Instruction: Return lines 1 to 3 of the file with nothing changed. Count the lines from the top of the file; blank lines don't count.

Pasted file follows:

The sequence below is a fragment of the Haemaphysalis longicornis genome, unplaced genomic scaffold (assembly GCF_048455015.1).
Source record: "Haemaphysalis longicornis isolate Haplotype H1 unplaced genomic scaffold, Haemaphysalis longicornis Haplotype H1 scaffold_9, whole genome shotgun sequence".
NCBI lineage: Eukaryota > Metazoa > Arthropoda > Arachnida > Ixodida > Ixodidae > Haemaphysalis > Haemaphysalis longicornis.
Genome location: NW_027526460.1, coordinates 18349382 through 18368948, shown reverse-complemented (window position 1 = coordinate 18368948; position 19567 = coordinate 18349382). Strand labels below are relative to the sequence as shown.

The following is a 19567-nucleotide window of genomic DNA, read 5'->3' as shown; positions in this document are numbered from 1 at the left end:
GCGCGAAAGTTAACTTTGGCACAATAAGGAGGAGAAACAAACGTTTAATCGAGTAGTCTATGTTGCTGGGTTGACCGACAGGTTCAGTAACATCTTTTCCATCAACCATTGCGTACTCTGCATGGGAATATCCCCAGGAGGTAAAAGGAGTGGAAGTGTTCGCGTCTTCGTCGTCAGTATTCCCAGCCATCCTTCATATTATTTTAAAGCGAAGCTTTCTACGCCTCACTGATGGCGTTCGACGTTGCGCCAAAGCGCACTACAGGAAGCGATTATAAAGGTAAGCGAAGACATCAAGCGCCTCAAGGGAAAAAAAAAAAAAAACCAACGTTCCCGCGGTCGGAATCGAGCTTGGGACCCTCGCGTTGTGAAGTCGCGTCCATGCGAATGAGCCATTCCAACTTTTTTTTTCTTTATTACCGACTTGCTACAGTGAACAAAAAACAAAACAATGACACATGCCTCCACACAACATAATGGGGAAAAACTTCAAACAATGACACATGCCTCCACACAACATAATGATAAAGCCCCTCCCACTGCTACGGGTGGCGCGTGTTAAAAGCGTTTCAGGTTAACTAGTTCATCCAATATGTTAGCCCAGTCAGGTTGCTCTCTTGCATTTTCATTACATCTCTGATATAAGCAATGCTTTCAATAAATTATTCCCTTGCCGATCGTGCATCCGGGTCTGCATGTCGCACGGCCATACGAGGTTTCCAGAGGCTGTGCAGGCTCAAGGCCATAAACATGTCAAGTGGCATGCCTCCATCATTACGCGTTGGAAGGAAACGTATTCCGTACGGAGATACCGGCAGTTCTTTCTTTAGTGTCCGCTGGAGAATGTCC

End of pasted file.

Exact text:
The sequence below is a fragment of the Haemaphysalis longicornis genome, unplaced genomic scaffold (assembly GCF_048455015.1).
Source record: "Haemaphysalis longicornis isolate Haplotype H1 unplaced genomic scaffold, Haemaphysalis longicornis Haplotype H1 scaffold_9, whole genome shotgun sequence".
NCBI lineage: Eukaryota > Metazoa > Arthropoda > Arachnida > Ixodida > Ixodidae > Haemaphysalis > Haemaphysalis longicornis.